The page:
While the 356's body was an original design by Porsche employee Erwin Komenda, its mechanicals (including engine, suspension and chassis) were derived from the Volkswagen. The first 356, was road certified in Austria on June 8, 1948, and used many Volkswagen parts for manufacturing economy. Porsche quickly re-engineered and refined the car with a focus on performance. By the late 50's many fewer parts were shared in common between Volkswagen and Porsche. The early 356 automobile bodies produced at Gmünd, Austria were handcrafted in aluminum, but when production moved to Zuffenhausen, Germany in 1950, models produced there were steel-bodied. Little noticed at its inception, the first 356s sold primarily in Austria and Germany.
From the first prototype in 1948, it took Porsche about two years to manufacture the first 50 automobiles. By the early 1950s the 356 had gained some renown among enthusiasts on both sides of the Atlantic for its aerodynamics, handling, and excellent build quality. It was common for owners to race the car as well as drive it on the street. Increasing success with its racing and road cars brought Porsche orders for over 10,000 units in 1964, and when 356 production ended in 1965 approximately 78,000 had been produced.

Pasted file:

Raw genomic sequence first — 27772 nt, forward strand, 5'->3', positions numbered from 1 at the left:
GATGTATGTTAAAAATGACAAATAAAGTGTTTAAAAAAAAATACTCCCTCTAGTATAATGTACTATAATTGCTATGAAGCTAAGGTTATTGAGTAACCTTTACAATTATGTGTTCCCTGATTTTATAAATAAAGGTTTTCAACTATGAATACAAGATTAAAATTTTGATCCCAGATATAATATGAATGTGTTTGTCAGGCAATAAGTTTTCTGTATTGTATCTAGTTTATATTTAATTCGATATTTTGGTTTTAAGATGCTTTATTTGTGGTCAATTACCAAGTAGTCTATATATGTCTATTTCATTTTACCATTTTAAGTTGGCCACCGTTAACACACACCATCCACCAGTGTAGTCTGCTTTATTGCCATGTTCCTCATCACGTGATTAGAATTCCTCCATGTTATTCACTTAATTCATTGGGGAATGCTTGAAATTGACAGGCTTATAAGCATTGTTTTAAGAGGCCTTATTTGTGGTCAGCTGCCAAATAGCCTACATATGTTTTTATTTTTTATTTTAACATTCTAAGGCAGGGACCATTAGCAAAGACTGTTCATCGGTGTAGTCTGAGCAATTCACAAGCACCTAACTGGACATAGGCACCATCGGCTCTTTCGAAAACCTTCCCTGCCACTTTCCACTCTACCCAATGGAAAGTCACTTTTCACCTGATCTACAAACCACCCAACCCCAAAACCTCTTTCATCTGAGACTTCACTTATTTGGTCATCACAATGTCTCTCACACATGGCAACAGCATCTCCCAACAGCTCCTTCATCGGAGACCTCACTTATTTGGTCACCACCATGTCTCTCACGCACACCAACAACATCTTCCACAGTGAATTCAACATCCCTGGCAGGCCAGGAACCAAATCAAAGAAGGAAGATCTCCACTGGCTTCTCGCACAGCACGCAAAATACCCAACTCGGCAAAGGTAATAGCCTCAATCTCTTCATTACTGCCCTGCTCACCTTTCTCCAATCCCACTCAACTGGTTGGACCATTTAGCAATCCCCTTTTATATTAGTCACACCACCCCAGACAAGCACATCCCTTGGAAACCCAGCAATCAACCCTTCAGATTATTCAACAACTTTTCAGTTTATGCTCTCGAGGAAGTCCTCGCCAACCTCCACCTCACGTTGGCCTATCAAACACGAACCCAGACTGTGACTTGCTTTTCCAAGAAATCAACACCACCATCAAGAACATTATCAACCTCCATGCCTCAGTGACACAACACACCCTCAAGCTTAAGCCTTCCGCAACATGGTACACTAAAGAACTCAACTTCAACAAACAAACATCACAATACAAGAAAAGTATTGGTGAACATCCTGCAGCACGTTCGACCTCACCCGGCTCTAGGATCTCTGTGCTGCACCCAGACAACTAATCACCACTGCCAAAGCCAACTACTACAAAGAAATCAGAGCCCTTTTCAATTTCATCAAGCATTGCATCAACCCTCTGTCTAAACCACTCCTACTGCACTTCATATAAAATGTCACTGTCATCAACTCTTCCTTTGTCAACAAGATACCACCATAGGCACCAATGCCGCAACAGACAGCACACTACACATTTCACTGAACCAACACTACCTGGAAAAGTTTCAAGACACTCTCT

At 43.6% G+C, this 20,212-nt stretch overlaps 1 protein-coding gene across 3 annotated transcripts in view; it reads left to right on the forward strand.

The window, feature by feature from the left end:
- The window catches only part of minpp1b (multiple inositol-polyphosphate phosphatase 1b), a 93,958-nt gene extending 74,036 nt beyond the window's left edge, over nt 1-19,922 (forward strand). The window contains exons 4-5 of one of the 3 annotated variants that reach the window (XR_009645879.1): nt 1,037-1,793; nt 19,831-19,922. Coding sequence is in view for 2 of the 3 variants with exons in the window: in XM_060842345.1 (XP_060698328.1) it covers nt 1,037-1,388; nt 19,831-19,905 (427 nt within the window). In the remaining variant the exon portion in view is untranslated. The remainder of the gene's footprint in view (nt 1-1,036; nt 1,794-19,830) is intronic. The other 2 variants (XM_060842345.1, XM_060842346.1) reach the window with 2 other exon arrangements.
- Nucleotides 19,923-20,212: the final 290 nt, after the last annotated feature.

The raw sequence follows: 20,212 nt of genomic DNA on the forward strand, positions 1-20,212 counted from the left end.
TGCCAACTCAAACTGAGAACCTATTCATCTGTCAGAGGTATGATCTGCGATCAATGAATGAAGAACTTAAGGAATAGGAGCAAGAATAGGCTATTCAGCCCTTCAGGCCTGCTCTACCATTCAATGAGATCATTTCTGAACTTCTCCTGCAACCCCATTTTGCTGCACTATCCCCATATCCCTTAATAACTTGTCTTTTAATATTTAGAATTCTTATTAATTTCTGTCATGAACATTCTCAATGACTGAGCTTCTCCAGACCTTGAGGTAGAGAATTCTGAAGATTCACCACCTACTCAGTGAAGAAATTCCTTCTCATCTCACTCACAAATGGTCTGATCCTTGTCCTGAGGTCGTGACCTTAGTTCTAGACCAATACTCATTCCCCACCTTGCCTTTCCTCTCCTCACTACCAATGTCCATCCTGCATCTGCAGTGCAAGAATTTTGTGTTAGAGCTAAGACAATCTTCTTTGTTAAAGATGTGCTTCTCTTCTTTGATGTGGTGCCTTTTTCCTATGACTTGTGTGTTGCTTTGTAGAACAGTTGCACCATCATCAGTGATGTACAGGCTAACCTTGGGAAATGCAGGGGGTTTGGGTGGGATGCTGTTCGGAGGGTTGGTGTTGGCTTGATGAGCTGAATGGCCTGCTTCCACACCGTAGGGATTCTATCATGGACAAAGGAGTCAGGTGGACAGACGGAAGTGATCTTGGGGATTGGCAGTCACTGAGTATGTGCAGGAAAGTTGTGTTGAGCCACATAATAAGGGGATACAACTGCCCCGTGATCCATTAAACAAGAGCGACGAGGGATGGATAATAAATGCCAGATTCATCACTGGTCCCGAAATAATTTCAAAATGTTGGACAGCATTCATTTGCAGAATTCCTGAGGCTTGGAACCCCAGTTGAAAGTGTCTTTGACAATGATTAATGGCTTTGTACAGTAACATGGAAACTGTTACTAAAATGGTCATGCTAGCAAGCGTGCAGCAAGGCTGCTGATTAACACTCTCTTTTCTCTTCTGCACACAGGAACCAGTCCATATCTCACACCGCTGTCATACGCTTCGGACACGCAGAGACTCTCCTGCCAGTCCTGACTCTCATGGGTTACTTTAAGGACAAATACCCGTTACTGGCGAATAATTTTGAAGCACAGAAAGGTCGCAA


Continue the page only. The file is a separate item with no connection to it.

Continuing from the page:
A number of companies make replicas of the Speedster, most of them with VW engines similar to the original but others based on a variety of platforms. Companies include: Apal, Banham, Chesil, Covin, Intermeccanica and Vintage Speedsters.
Source: Wikipedia Porsche 356 Speedster Article.